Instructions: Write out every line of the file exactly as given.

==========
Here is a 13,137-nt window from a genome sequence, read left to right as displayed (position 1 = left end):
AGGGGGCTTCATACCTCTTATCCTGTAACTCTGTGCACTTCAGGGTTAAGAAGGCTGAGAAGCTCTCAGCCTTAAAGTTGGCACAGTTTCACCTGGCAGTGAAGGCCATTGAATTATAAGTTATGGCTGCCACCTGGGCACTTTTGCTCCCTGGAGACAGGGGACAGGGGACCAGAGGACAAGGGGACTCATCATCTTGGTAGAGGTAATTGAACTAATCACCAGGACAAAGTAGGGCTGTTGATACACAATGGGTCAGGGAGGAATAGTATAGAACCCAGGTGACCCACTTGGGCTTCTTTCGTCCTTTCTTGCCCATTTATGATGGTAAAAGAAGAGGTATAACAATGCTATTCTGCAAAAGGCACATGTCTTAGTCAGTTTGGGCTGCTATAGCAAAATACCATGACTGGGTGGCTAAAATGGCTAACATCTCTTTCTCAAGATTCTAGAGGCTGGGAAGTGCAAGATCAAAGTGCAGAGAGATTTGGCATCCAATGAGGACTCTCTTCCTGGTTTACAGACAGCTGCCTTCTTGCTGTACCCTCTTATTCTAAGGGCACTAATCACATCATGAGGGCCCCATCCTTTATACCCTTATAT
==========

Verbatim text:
Here is a 13,137-nt window from a genome sequence, read left to right as displayed (position 1 = left end):
AGGGGGCTTCATACCTCTTATCCTGTAACTCTGTGCACTTCAGGGTTAAGAAGGCTGAGAAGCTCTCAGCCTTAAAGTTGGCACAGTTTCACCTGGCAGTGAAGGCCATTGAATTATAAGTTATGGCTGCCACCTGGGCACTTTTGCTCCCTGGAGACAGGGGACAGGGGACCAGAGGACAAGGGGACTCATCATCTTGGTAGAGGTAATTGAACTAATCACCAGGACAAAGTAGGGCTGTTGATACACAATGGGTCAGGGAGGAATAGTATAGAACCCAGGTGACCCACTTGGGCTTCTTTCGTCCTTTCTTGCCCATTTATGATGGTAAAAGAAGAGGTATAACAATGCTATTCTGCAAAAGGCACATGTCTTAGTCAGTTTGGGCTGCTATAGCAAAATACCATGACTGGGTGGCTAAAATGGCTAACATCTCTTTCTCAAGATTCTAGAGGCTGGGAAGTGCAAGATCAAAGTGCAGAGAGATTTGGCATCCAATGAGGACTCTCTTCCTGGTTTACAGACAGCTGCCTTCTTGCTGTACCCTCTTATTCTAAGGGCACTAATCACATCATGAGGGCCCCATCCTTTATACCCTTATAT